Cinematic Thoughts for Cinematic Minds
One of the worst things about the internet is that no-one has enough time to experience all it has to offer – which is basically everything. A lot of potential info-consuming time is taken up by having to work to stay alive and leaving the house to live a life, not to mention the fact that you’ll die too soon anyway. Furthermore, you’d probably end up getting distracted by videos of idiot cats for an unnecessary length of time, minimising productivity even further; and don’t get me started on the times a storm will corrupt the broadband connection for hours on end, which only tends to happen once you’re engrossed in discovering something really cool.
This isn’t to say that seeing all the world’s sights, reading all the world’s books, or hearing all the world’s music was ever possible even before the advent of the web; but now, rather, it’s somehow less possible, despite or because of the fact it’s all right there at our fingertips. My own listening, watching and reading lists are deathless, probably extending far beyond the limits of common sense, and to be honest, I’d need all the time in the world to make it through any of them.
That’s why Eve, Tilda Swinton’s character in Only Lovers Left Alive, is the sole film character I’m truly jealous of; she uses her status as a vampire to the fullest, completely burying herself in a world of art and culture, doing precisely the kind of things I would if I had the time she does. Her boundless life expectancy also allows her to spend enough time apart from her soul mate, the similarly cultured yet perennially miserable Adam (Tom Hiddleston), in order to keep their relationship healthy.
Sounds perfect, but everyone knows that immortality more often than not would be painfully lonely, through mounting nostalgia and loss of mortal acquaintances, as well as incredibly boring. That’s why I chose Eve over Adam; Hiddleston’s character embodies said negative aspects, while Swinton’s pushes for pragmatism, self-betterment and satisfaction. Her approach to her infinite existence also purports that a lot of situations are only bad if you view them pessimistically, and for her, she feels little of the strain of prioritising, given that she literally has all the time in the world to do whatever she wants. Plus, at approximately 1500 years of age, can you imagine how wise she is?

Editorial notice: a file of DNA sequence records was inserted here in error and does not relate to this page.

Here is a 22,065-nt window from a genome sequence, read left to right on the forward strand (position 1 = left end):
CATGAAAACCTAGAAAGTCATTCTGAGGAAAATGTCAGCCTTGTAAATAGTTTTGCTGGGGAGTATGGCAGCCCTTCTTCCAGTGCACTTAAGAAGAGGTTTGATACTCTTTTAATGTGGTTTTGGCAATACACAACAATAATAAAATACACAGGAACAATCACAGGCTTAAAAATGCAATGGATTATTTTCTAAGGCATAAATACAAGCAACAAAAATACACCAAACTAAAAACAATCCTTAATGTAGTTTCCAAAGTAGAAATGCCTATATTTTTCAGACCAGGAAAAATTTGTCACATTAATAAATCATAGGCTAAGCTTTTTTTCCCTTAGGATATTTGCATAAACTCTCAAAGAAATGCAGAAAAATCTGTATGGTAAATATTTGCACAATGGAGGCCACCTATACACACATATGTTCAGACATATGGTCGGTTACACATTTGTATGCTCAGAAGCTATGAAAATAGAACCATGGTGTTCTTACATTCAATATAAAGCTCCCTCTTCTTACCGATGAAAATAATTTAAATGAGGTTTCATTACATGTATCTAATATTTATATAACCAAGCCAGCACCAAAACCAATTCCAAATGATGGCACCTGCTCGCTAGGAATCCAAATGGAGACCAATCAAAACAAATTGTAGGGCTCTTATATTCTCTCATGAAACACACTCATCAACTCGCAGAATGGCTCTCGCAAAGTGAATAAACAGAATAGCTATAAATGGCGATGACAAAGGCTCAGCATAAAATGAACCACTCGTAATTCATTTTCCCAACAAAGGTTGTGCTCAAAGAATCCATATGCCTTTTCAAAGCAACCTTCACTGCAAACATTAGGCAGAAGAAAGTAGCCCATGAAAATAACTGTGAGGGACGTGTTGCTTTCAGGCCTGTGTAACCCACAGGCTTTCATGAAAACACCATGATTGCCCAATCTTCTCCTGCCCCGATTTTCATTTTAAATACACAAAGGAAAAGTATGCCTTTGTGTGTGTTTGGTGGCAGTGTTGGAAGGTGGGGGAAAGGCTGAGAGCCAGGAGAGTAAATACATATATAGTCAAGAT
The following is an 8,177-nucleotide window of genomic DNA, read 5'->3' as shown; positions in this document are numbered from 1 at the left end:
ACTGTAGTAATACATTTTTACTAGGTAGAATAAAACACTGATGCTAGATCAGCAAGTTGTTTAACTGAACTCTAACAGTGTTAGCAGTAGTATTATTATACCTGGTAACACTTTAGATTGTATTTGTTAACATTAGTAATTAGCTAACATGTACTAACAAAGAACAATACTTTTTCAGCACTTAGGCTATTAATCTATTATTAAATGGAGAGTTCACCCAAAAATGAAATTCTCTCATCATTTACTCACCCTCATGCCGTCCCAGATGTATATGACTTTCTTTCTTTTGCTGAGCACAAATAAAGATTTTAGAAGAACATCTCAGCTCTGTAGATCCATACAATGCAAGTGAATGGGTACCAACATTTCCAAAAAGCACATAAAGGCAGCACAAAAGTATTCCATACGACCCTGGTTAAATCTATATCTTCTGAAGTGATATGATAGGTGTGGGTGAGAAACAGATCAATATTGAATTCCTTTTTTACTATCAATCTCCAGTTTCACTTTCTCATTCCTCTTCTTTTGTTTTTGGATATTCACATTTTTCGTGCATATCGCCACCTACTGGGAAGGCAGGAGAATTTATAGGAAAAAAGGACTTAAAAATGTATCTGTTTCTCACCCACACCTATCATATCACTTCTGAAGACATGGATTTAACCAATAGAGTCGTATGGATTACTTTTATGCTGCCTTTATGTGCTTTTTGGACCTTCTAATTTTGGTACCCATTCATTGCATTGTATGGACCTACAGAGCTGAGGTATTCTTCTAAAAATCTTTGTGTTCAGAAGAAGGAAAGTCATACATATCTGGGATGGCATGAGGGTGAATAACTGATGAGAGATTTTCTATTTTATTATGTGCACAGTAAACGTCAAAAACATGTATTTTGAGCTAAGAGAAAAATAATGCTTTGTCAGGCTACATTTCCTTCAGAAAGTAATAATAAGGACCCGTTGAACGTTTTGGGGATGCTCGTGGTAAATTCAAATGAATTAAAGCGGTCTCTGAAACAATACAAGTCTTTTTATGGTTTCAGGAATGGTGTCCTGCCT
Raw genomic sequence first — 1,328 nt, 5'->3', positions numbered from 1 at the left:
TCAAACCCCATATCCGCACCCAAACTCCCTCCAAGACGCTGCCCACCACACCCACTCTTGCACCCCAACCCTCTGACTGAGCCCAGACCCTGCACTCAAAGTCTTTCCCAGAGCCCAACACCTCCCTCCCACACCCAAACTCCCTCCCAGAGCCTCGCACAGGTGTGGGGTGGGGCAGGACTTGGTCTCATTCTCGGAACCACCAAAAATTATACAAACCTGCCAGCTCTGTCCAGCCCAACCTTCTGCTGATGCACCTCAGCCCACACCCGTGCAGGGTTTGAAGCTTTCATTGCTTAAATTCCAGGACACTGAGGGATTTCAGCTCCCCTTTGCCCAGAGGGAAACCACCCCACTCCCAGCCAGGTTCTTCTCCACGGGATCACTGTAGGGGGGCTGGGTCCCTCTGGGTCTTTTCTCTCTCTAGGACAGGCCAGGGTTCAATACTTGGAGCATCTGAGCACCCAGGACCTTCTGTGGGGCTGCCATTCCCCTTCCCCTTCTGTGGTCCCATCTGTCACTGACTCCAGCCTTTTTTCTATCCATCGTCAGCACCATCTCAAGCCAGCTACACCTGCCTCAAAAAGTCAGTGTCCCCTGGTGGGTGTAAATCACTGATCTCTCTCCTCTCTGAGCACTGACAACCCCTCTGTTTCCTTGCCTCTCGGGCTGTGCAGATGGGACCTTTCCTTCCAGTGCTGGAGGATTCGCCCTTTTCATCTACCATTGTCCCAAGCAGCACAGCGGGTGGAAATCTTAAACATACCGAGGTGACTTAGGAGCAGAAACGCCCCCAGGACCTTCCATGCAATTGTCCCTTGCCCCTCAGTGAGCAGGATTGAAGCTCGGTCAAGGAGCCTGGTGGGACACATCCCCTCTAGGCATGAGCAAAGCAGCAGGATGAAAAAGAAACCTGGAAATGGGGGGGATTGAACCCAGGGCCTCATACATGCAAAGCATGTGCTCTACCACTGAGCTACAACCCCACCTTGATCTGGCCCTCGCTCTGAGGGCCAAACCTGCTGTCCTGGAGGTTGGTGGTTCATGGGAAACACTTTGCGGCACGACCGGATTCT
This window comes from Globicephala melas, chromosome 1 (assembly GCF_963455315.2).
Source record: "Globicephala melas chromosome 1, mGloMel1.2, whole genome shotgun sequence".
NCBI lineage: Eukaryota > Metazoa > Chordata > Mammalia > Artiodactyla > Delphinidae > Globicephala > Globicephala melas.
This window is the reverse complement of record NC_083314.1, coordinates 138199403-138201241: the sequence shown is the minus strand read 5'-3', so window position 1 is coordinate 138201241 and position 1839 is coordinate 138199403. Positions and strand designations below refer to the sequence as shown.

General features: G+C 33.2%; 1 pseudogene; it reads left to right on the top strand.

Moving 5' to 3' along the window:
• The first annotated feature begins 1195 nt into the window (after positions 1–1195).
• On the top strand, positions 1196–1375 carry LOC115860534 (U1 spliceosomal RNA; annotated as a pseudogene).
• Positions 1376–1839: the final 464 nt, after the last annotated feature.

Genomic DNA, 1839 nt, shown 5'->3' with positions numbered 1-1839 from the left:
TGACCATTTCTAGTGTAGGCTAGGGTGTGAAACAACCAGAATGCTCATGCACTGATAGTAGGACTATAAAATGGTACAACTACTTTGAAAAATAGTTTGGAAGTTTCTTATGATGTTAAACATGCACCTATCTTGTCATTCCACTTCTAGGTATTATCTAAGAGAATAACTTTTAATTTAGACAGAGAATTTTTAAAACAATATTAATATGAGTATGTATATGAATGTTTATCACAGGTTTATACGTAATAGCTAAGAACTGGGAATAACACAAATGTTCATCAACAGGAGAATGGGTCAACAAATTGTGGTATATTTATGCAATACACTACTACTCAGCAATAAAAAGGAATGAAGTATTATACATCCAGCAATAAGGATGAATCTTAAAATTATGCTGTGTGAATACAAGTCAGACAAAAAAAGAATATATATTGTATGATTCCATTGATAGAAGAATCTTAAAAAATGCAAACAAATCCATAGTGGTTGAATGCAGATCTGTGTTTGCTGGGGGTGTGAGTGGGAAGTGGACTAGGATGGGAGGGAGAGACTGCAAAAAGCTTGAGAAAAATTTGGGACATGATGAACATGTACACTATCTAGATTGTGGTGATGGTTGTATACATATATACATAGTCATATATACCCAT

If I were Eve, it’d solve all my problems, which mainly include scheduling issues, and the struggle to pack the consumption of fun stuff alongside the completion of important stuff. I wouldn’t feel as though I was missing out on all the TV shows everyone keeps blathering on about; I’d just watch True Detective in a hundred years or so, when I’d finally managed my priorities. And I’d actually have the time to struggle through James Joyce’s Ulysses, which I’ve previously had to abandon given there was just no way I could tackle it while maintaining some ulterior form of usefulness. Maybe I’d be able to properly get into Frank Zappa, or more likely, clean my room, which I usually delay to browse Facebook. I’ll take blood cravings over a lack of proper involvement in pop culture any day.